And here´s a brilliant bootleg (sound board recording), this man was reall one of the finest jazz musician of the last decades ! And … what a line-up !!!

Recorded live at the Tokyo Bay NK Hall, Tokyo, Japan, August 24, 1997


Michael Brecker (saxophone)
Joey Calderazzo (piano)
Dave Holland (bass)
Jack DeJohnette (drums)
Pat Metheny (guitar, guitar synthesizer)


01. Slings And Arrows (Brecker) 9.39
02. Midnight Voyage (Calderazzo) 9.22
03. Song For Bilbao (Metheny) 12.37
04. Every Day (I Thank You) (Metheny) 12.53



Michael Leonard Brecker (March 29, 1949 – January 13, 2007)

Various Artists – The Atlantic Family Live At Montreux (1978)

FrontCover1The Atlantic Family Live at Montreux is a live recording made at the 1977 Montreux Jazz Festival. It featured the Don Ellis Orchestra together with the Average White Band and guest musicians. It was originally released as a double album on vinyl.

This double LP was recorded at a series of concerts sponsored by Atlantic Records at the 1976 Montreux Jazz Festival. The mixture of jazz and R&B musicians is quite odd and sometimes stimualting. In addition to members of The Average White Band and soul singers Ben E. King and Luther Vandross, such players as tenor-saxophonist Michael Brecker, trumpeter Randy Brecker, altoist Sonny Fortune, flutist Herbie Mann, tenor-saxophonist David “Fathead” Newman and even trumpeter Don Ellis have their solos. It’s an odd but ultimately successful jam session, long out-of-print. (by Scott Yanow)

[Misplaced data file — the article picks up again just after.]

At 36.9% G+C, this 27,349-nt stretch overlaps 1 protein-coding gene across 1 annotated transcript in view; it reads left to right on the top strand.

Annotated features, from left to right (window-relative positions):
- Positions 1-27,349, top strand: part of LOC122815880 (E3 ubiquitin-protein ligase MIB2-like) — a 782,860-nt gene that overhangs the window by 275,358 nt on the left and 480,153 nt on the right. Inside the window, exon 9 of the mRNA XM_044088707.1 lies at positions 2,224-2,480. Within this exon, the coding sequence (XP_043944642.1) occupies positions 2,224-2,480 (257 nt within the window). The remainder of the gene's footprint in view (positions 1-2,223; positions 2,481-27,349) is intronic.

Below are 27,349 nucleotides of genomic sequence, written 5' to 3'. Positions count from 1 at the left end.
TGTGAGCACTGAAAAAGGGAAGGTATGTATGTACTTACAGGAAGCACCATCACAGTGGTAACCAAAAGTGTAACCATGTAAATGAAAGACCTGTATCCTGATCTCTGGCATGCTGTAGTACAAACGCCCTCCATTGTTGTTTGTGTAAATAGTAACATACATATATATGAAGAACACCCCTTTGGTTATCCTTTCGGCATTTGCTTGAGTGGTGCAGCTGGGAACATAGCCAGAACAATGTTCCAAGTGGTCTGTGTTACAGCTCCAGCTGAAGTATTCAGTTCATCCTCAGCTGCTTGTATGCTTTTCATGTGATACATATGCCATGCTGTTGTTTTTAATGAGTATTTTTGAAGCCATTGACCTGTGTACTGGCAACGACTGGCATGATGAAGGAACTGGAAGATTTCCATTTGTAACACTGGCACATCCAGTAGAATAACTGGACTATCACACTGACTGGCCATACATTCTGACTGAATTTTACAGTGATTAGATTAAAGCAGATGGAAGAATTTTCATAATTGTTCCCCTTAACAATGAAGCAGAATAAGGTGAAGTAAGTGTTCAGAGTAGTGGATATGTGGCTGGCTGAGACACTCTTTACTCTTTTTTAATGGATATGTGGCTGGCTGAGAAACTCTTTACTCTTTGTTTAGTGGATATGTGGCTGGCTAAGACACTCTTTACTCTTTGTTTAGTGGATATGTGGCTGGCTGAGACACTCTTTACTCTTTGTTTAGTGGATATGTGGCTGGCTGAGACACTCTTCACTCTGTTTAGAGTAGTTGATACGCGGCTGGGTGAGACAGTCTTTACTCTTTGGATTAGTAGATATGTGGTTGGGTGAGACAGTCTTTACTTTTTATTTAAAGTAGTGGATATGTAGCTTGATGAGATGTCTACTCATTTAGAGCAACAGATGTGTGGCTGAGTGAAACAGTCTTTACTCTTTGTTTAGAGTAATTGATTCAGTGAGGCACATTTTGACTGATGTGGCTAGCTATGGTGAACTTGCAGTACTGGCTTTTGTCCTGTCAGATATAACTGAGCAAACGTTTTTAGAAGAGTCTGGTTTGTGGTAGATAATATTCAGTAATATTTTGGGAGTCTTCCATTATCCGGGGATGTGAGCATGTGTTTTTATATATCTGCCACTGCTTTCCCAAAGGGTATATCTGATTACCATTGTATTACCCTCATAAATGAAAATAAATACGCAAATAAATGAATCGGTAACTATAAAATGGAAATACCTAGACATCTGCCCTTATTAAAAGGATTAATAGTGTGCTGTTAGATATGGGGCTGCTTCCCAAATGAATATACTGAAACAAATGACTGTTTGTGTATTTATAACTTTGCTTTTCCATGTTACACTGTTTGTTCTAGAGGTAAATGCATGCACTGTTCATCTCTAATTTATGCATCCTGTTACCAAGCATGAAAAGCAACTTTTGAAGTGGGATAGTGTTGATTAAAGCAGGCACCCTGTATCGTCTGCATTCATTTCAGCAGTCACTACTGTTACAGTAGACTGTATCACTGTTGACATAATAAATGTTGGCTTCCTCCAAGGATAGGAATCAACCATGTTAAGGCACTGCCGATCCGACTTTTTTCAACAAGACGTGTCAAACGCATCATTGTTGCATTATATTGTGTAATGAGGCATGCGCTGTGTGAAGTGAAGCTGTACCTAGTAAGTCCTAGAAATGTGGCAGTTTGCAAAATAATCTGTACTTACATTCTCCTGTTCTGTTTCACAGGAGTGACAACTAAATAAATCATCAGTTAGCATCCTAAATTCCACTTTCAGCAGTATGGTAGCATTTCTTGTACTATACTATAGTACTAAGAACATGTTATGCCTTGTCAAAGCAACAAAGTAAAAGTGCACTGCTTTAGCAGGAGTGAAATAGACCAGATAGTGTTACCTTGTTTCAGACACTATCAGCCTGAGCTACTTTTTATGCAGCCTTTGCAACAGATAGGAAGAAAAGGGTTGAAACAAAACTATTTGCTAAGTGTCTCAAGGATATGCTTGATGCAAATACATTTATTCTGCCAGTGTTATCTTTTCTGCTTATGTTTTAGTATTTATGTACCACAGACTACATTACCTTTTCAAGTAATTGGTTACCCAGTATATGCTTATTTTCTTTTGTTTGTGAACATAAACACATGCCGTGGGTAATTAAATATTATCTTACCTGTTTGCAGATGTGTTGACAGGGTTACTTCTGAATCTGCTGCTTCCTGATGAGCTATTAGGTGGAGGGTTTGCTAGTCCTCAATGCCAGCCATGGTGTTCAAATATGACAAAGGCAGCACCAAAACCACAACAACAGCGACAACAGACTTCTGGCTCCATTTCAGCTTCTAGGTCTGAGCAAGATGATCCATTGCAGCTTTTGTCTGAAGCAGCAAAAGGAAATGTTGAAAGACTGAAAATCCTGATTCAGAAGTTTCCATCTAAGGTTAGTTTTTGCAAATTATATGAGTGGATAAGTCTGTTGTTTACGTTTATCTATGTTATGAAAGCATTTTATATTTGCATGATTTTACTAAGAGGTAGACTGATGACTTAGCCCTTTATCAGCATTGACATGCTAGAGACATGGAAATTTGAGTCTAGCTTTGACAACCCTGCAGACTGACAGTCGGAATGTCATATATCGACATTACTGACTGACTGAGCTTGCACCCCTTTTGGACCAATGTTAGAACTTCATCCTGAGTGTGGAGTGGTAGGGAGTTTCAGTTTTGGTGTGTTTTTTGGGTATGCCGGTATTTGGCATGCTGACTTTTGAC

Luther Vandross with Ben E. King

Ben E. King with Luther Vandross

This album is a real oddity, but that’s part of what makes the session really interesting and worthwhile. Originally released as a double LP, this album was never rereleased, so consequently this is an album rip. Recorded at the 1977 Montreux Jazz Festival, this album is a session of all the artists at the festival that were signed to Atlantic Records at the time. It’s essentially a funk jam session with the horn players playing backgrounds and contributing extended solos over classic and original charts. The album notes refer to this idea as “the universal rhythm section,” an idea that ascribes the rhythm section as the foundation of the band in jazz and blues.